Rescue Mission

A local nurse shares her story of joy and heartache

By Jason Santerre

For 40 years now, Médecins Sans Frontières (MSF) has brought emergency medical and humanitarian relief to nearly 70 countries, many of them in the midst of war, famine and unspeakable atrocities. Montreal nurse, Elizabeth Hinton, recently found herself aboard an MSF ship off the coast of Libya. Ms. Hinton shared her experience with us.

Montréal enSanté: Why choose nursing as a career path?

Elizabeth Hinton: I used to help my mother take care of my siblings whenever they were sick or hurt. I learned a lot from my parents who are generous with their time and just care about everyone, everywhere.

MES: Tell us about your involvement with Médecins Sans Frontières.

EH: One of my earliest memories is Biafra [formerly a secessionist state of Nigeria]. The images of starving, sick children made me determined to help. As a teenager, I came across an article written by a doctor working with MSF. I held onto that article and told myself that I’d work for MSF one day.

MES: What was your initial experience like?

EH: We were on the Mediterranean between Libya and Italy. We’d wait about 25 nautical miles off the coast of Libya for a call from Italy informing us if there was a dinghy with migrants on board. Sometimes we’d find them ourselves. The captain and his crew were on the lookout 24 hours a day. As for the first rescue, I remember being surprised to see so many people from Sub-Saharan Africa. I was expecting Afghans and Syrians. These people had walked through grueling desert with barely enough food and water. Many said they had to drink their own urine. And then came torture, slavery, rape, and humiliation in Libya.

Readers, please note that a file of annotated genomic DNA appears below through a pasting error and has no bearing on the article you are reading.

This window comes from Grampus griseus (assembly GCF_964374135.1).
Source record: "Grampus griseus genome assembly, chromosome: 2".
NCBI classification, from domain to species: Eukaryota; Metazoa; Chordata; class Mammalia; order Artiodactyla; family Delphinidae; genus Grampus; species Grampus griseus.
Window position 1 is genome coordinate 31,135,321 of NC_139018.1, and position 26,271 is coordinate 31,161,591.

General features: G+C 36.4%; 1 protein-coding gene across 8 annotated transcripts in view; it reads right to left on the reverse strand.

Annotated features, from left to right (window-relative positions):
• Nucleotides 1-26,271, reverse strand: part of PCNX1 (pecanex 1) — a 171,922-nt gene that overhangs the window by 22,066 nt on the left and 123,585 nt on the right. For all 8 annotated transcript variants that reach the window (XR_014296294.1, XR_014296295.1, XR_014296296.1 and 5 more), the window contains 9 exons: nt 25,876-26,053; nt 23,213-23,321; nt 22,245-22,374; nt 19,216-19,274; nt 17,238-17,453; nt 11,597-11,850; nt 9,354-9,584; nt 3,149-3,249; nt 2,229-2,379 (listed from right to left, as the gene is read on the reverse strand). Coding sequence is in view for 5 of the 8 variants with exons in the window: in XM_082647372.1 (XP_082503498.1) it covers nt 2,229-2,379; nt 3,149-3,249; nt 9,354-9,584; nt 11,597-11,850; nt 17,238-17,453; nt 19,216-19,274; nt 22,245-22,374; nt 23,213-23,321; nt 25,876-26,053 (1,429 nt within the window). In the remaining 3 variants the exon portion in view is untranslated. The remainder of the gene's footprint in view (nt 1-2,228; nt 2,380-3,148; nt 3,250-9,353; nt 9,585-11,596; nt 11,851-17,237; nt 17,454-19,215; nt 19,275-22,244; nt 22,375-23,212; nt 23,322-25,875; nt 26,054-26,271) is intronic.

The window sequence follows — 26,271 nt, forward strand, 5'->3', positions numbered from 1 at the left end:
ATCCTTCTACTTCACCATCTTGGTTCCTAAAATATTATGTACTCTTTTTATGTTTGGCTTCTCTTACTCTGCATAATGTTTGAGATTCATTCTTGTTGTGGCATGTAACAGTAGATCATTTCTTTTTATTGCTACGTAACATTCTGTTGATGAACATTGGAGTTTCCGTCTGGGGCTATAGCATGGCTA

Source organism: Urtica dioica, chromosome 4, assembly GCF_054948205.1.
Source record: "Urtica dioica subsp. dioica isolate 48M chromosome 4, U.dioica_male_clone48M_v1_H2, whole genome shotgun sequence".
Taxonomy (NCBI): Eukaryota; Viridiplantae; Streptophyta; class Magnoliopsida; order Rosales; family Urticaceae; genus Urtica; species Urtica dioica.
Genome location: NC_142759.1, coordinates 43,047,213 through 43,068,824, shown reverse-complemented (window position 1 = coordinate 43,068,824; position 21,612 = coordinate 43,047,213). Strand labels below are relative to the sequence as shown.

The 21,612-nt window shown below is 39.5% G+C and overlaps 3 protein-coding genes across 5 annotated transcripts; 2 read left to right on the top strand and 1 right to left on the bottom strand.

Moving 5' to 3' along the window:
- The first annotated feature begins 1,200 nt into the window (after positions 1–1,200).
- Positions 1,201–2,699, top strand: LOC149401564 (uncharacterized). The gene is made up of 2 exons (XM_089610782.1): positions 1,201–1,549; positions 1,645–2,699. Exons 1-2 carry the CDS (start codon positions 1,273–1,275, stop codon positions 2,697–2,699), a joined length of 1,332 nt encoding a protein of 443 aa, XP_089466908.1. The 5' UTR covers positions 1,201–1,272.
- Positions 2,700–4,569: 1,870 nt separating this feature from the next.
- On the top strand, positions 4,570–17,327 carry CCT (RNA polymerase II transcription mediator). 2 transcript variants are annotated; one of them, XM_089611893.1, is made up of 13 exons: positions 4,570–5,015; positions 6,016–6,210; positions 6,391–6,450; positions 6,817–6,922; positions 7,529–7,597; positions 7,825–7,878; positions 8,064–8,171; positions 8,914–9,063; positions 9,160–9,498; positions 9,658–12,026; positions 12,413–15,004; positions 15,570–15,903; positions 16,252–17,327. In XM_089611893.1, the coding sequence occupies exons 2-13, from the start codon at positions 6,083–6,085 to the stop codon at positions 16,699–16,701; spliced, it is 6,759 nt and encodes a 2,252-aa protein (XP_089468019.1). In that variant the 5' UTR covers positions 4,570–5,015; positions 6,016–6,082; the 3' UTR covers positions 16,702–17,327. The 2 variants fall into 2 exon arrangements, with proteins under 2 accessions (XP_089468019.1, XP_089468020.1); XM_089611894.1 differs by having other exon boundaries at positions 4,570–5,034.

MES: What were some of the more common injuries and ailments?

EH: Pulmonary diseases and skin diseases like scabies, broken bones, lashes on the skin, rape, dehydration, headache, epigastric burning, and sexually transmitted infections. Once aboard the ship, the doctor, midwife and I would see the most critical cases in our infirmary. Each person received a kit composed of a water bottle they could refill, energy biscuits, a towel, socks, and a blanket for the cold nights.

MES: What was the mood aboard the ship?

EH: Stress would find them as we approached the shores of Italy. At first there would be loud cheers, excitement, and songs when they’d see land. But they’d eventually enter a pensive state, just staring out at the land. There was so much uncertainty: Where to go? How to earn a living? How to learn Italian? Will they be accepted? Can their children go to school? Their fate depended on the authorities. Goodbyes were tough on all of us.

MES: Did the experience change you?

EH: We hear a lot in the news about how migrants take our jobs, steal, set off bombs, et cetera. I can say I met many frustrated people on the ship, but after listening to them with compassion and respect, they would very often embrace us, thank us, smile, and even help others on board. I used to have little faith in humanity, but meeting so many courageous, beautiful people forced me to open my eyes and witness how it is possible to make our world a better place.

MES: You’re a true heroine.

EH: I am in no way a heroine. The heroes are the refugees who fled their homes, their countries, and faced certain horrors in search of a better life.


Winter 2017, Vol 9 N°1

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